publication . Article . 2013

Minevikutõlgenduste ja ajakäsituste uurimine pärimusliku ajaloo vaatepunktist. Kahe temaatilise jutustuse näitel

Tiiu Jaago;
Open Access
  • Published: 16 Dec 2013 Journal: Mäetagused, volume 27, pages 47-72 (issn: 1406-992X, eissn: 1406-9938, Copyright policy)
  • Publisher: Estonian Literary Museum of Scholarly Press
Abstract
In Estonia narrative history [pärimuslik ajalugu] as a field of study and research trend is internationally associated with concepts and trends known by keywords `oral history' and `ethnohistory'. Oral history deals mostly with popular interpretations of the near history and has sprung out of historical studies following the World War II. Ethnohistory is a folkloric approach to interpretations of the past, where the focus of study is narratives of earlier cultures in the recent past or of the ancient cultures. The article observes two written narrative threads from the recent past. The stories, one written in 1961 and the other one in 2001, describe the formation of an industrial region in Estonia in the 20th century. The turning point of the narrative is World War II and the change of ruling regime in 1941 and 1944 in Estonia. The first story was sent to the Estonian National Museum by a correspondent, while the other was sent in response to the collection of life stories and is preserved in the Cultural History Archives of the Estonian Literary Museum. Both stories are true experience narratives and include an evaluation in the context of narrative period. The main problem tackled in the article is the treatment of time and its manifestations in the analysed stories: how the authors have distributed the narrative events chronologically; how different periods (the time of events, time of narration) have affected the formation of narrative chronology; which factors affecting the interpretations and perceptions of the period become evident in the narratives. The texts are analysed on super, macro and micro level, whereas the main emphasis is on macro-structure (chronological markers, comments and transitions to new markers). The central conflict in both narratives lies in the topics related to the mores, ethics and things considered sacred, in the second narrative the issue of power is added. Comparison of the two narratives reveals that the time lapse has distanced the narrator from the event, but has added the experience from the years between, i.e. the aftermath of the events and narratives about them. The intensification of political colouring in the second narrative (written in 2001) is inspired by the 50 years of living in the Soviet Union, during the period between the events and the narrative act (1944-1991; including the period of Russianisation, political censure, etc.). The experiences have begun to shape the interpretations of the events as source facts and therefore the distance has introduced both the course of events as well as the narrative of thought to the narrative history.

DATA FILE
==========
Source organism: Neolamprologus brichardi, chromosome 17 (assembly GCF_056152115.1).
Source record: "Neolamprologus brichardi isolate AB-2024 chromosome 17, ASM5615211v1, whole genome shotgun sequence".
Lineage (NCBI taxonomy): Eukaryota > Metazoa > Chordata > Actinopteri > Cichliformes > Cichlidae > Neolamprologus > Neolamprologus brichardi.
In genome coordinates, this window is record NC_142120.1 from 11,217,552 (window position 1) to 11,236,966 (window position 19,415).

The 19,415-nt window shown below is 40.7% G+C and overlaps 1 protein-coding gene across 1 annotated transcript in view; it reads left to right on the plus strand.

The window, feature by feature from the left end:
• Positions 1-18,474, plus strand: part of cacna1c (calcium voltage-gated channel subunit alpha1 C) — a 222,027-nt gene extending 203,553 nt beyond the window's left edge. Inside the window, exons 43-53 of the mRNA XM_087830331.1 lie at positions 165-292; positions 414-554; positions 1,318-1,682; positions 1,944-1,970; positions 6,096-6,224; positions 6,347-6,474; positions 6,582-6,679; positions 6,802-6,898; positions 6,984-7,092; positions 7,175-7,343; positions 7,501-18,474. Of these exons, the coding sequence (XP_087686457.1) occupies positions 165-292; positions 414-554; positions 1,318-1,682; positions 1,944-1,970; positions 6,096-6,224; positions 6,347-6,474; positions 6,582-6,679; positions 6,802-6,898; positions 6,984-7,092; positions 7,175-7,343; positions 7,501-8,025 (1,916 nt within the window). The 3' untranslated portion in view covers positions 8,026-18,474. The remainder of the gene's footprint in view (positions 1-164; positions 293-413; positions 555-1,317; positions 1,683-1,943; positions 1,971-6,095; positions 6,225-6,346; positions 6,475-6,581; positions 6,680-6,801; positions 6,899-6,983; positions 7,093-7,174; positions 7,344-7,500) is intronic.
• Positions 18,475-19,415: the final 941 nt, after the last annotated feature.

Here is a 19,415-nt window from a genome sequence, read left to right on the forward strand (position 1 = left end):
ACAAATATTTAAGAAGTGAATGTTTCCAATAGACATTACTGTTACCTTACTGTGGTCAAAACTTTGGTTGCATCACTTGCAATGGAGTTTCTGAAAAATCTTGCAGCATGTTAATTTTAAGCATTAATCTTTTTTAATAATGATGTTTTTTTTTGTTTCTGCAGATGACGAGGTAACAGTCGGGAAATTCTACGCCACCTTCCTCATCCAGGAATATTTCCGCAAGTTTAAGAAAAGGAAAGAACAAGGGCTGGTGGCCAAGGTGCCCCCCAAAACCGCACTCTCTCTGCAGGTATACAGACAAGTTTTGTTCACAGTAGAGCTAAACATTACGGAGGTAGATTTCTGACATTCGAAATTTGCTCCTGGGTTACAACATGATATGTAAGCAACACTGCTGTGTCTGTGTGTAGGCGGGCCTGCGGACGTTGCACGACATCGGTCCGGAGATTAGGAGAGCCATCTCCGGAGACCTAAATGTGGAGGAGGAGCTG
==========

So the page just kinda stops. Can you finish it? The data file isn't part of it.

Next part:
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free text keywords: Anthropology, Cultural Studies, History, lcsh:Ethnology. Social and cultural anthropology, lcsh:GN301-674
Communities
  • Digital Humanities and Cultural Heritage
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